The civil rights movement was, of course, a push for equal human rights, but the scope was much more extensive. The push encompassed economic equality as well. It was, in true essence,a labor and economic movement.
Just examine the context of the speeches by civil rights icon Martin Luther King Jr., and there is evidence of the drive for labor and economic empowerment.
In his famous “I Have a Dream” speech, there is an economic metaphor in the beginning, reported Marketplace.
“America has given its colored people a bad check, a check that has come back marked ‘insufficient funds.’ But we refuse to believe that the bank of justice is bankrupt,” King said in describing the economic hardships of Black Americans.
Yet, nearly 60 years later, Black Americans still haven’t accepted reparations.
According to Robin D.G. Kelley, a professor of history at the University of California, Los Angeles, the civil rights movement was additionally an economic and labor movement because “legalized segregation was an economic system. You know, it determined wages, determined job classifications, it determined where people can live. It even determined where you can go to school.”
“Well, the civil rights movement was always an economic movement because legalized segregation was an economic system,” Kelley told “Marketplace” radio host Kai Ryssdal. “You know, it determined wages, determined job classifications, it determined where people can live. It even determines where you can go to school. And one of the big issues that was raised was desegregation.’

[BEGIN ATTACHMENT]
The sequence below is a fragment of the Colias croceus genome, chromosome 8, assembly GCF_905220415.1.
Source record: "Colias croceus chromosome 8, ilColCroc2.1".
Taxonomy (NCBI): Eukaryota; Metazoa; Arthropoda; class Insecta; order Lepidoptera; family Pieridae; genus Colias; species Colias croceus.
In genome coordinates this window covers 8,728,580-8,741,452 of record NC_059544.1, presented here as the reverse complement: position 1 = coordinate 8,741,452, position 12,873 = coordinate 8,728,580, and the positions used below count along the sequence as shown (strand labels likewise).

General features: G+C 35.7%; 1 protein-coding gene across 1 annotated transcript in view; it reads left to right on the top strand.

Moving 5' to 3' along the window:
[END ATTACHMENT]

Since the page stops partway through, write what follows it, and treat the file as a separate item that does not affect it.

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Kelley continued, “Desegregation was intended to end practices like taking Black people’s tax monies to subsidize white education. And finally, the Black community was a labor community. And it’s not an accident that Southern labor unions discriminated, but Black labor organizations fought for the right to equal wages, access to housing and fair rents — that sort of thing.”
The Economic Policy Institute pointed out that the civil rights movement was intertwined with the labor movement in the U.S.
“The core idea behind ‘civil rights’ is that people should have the freedom to exist in political and social equality with one another. But underemployment, an individual worker has a starkly unequal relationship with their employer. For workers to exist in the workplace without forfeiting their civil rights, they must be able to bargain on equal footing with their employers—that is, they need to have the ability to organize into unions among themselves,” the EPI blog reported. “In this sense, the movement for securing labor rights is not separate from the movement for securing civil rights—it is a fulfillment of those goals.”
In fact, the full name of the historic 1963 “March on Washington” was the “March on Washington for Jobs and Freedom.” One of the organizers of the march, A. Philip Randolph was a labor organizer. The march’s focus was not just on social rights but also on Black Americans’ economic well-being.
In this Aug. 28, 1963, file photo Dr. Martin Luther King Jr., center left with arms raised, marches along Constitution Avenue with other civil rights protestors carrying placards, from the Washington Monument to the Lincoln Memorial during the March on Washington. (AP Photo, File)